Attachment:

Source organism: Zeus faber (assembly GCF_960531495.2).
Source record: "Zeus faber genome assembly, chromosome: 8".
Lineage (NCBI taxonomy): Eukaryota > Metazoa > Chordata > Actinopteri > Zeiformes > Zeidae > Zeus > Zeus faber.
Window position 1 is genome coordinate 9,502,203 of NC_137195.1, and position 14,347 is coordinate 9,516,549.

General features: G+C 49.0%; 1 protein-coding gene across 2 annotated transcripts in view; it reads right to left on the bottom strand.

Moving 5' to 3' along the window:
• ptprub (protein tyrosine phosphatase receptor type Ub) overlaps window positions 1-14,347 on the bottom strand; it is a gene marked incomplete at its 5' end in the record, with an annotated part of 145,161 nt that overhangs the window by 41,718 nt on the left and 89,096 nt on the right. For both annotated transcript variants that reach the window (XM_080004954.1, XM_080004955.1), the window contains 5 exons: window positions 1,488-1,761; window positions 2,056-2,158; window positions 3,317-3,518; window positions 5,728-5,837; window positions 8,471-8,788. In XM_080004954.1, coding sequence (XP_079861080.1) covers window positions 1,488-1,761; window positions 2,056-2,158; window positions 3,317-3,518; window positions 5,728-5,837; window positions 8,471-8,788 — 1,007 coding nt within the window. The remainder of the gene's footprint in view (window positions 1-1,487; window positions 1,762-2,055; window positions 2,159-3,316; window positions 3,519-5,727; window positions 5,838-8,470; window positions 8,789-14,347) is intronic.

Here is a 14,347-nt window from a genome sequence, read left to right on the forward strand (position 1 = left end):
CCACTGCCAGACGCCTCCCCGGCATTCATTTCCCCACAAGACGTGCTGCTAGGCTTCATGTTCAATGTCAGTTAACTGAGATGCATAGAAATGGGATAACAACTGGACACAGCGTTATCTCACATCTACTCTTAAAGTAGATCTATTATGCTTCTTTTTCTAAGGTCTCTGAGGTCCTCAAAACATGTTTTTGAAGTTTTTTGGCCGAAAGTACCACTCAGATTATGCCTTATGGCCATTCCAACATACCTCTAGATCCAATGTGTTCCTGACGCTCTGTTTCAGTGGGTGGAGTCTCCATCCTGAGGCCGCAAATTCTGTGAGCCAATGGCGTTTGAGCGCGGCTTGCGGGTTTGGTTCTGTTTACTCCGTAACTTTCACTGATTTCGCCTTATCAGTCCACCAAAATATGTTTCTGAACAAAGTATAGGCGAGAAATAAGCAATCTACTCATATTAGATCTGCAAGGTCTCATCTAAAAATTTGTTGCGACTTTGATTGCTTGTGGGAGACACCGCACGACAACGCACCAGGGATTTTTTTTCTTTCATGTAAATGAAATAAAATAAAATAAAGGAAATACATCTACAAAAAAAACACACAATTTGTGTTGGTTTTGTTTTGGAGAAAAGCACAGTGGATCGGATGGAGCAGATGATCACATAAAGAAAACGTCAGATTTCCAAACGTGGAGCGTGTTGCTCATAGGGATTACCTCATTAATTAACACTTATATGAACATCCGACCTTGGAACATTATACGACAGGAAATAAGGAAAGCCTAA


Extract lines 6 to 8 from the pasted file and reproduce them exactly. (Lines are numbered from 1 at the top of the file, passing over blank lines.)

Moving 5' to 3' along the window:
• ptprub (protein tyrosine phosphatase receptor type Ub) overlaps window positions 1-14,347 on the bottom strand; it is a gene marked incomplete at its 5' end in the record, with an annotated part of 145,161 nt that overhangs the window by 41,718 nt on the left and 89,096 nt on the right. For both annotated transcript variants that reach the window (XM_080004954.1, XM_080004955.1), the window contains 5 exons: window positions 1,488-1,761; window positions 2,056-2,158; window positions 3,317-3,518; window positions 5,728-5,837; window positions 8,471-8,788. In XM_080004954.1, coding sequence (XP_079861080.1) covers window positions 1,488-1,761; window positions 2,056-2,158; window positions 3,317-3,518; window positions 5,728-5,837; window positions 8,471-8,788 — 1,007 coding nt within the window. The remainder of the gene's footprint in view (window positions 1-1,487; window positions 1,762-2,055; window positions 2,159-3,316; window positions 3,519-5,727; window positions 5,838-8,470; window positions 8,789-14,347) is intronic.

Here is a 14,347-nt window from a genome sequence, read left to right on the forward strand (position 1 = left end):